Food Friday: Fishy Business

I admit it. I am no longer a vegetarian. About six months after arriving in the US, I moved into the murky world of the pescetarian, where carnivores regard me with confusion and vegetarians with disdain.

Get in ma belly! From National Geographic. Click through for original

On the one hand, I’m unhappy with this shift. I do feel some guilt, like I sold out on my values, and worse, like I’m a terrible hypocrite who only cares about land animals that I can better relate to. On the other hand, I made an informed choice to expand my diet – in many restaurants around Austin and Texas more generally, vegetarian options are limited – and in many others, they are utterly abysmal. I have held to my commitment in one sense, as I still have a very limited intake of animal flesh, and every time I do choose to eat fish, it is with additional thought and questioning. I feel like I made a choice that I am comfortable with in the circumstances. Whether or not I return to full vegetarianism when I return home, I don’t know yet.

But for now, having made the choice to eat seafood, I’m also trying to be as ethical about this as possible – partly because I do actually care about fish and the like, and partly, I’ll admit, to assuage the guilt I feel about eating it in the first place. So many species of fish are endangered and so many fishing practices are deeply unethical. Additionally, there is the question of farmed fish – it may seem like a solution to overfishing and poor marine stewardship practices, but it comes with a range of other environmental problems – chemical and antibiotic treatments are often given to farmed sea creatures, which then run off into the ocean as a whole and hormones are given to other species – again, washing into the ocean.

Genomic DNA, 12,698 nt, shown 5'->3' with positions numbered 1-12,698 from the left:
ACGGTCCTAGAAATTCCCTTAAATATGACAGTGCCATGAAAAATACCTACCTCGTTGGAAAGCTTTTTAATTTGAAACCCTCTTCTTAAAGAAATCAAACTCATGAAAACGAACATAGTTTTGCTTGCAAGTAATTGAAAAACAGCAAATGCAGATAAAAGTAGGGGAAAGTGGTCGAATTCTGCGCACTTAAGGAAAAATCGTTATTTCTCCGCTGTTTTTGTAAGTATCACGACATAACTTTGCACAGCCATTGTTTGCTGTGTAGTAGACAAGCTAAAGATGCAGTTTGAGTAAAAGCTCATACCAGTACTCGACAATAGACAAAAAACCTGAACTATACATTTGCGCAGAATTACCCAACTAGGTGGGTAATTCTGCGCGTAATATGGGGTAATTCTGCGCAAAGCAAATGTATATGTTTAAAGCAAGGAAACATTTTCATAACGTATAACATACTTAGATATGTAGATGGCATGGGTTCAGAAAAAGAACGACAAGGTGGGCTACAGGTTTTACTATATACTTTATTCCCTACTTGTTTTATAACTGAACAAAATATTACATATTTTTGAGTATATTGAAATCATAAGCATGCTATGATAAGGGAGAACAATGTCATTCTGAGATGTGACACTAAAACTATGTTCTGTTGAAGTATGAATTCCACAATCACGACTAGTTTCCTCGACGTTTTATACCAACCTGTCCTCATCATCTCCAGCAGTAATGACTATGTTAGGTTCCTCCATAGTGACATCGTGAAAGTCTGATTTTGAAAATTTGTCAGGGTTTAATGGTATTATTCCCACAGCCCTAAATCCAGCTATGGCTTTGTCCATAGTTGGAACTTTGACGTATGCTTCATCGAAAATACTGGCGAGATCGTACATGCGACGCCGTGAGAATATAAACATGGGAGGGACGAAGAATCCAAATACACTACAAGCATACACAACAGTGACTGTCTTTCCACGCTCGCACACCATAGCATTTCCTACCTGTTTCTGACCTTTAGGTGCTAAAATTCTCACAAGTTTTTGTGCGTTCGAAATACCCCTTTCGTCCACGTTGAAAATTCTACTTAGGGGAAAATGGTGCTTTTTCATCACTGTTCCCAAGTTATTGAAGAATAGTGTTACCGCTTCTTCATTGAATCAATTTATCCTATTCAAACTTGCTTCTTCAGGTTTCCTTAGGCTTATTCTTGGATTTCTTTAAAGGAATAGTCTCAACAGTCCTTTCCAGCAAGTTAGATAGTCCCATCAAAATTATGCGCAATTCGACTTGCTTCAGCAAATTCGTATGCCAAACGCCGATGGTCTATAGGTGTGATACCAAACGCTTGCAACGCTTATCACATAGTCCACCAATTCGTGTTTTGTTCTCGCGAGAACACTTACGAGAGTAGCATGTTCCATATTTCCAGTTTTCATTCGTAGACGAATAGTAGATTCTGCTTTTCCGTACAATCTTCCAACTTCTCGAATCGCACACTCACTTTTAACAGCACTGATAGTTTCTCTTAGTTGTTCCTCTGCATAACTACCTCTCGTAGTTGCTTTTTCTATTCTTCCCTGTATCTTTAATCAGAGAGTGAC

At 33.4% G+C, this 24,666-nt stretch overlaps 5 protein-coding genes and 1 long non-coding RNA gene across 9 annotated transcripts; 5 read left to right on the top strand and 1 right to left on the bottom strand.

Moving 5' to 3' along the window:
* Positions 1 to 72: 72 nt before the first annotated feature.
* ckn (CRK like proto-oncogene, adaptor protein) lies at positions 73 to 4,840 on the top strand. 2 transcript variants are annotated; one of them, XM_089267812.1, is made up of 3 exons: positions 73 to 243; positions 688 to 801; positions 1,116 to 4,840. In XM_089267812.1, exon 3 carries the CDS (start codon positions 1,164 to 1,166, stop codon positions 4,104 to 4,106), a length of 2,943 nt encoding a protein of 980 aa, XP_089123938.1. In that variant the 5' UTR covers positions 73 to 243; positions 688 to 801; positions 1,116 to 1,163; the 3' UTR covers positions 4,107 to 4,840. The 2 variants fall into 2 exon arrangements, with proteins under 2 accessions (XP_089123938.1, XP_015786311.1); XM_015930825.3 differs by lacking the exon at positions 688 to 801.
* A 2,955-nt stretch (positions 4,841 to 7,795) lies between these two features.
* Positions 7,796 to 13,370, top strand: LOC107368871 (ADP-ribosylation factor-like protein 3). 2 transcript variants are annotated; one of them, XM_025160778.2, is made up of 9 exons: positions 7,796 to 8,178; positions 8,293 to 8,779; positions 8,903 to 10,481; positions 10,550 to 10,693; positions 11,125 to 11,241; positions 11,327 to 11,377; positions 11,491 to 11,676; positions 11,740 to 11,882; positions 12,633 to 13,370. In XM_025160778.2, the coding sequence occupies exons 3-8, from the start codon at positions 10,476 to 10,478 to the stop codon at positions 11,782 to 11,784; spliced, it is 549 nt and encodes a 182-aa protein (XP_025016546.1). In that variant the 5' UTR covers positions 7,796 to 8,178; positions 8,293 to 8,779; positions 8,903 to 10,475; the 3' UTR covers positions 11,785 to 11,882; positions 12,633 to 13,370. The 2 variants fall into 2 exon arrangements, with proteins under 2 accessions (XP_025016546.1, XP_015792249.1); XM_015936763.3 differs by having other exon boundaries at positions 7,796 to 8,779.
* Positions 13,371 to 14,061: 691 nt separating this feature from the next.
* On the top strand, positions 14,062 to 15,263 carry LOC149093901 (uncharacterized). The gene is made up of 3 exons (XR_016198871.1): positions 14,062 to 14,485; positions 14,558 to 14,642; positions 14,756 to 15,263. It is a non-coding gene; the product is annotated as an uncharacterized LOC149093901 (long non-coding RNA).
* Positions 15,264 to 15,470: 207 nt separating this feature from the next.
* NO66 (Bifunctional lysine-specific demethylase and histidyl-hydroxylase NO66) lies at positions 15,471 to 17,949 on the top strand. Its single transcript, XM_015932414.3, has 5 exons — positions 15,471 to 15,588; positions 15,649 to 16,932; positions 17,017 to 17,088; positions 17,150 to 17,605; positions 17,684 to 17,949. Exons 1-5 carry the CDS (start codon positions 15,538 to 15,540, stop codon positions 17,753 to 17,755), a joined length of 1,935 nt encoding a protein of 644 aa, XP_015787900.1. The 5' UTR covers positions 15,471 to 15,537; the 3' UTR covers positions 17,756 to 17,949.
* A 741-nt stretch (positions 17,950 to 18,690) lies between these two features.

Here are some of the best resources I’ve come across to help me to make the best choices:

1) Seafood Watch – an app from the Monterey Bay Aquarium Seafood Watch. A handy way to reduce supermarket Googling.

2) The NRDC has some great pages with good info about things to look out for including how the fish is caught and the best overall choices to make.

3) The Marine Stewardship Council has a certification logo that you can look out for – it looks like this:

Whole Foods Market is one of the most reliable places to find certified fish.

4) In Australia, Sustainable Seafood also has an app for both Android and iPhone

5) Worldwide, the World Wildlife Fun provides a comprehensive listing of guides for 18 countries

If you know of any other good resources, please share them in the comments!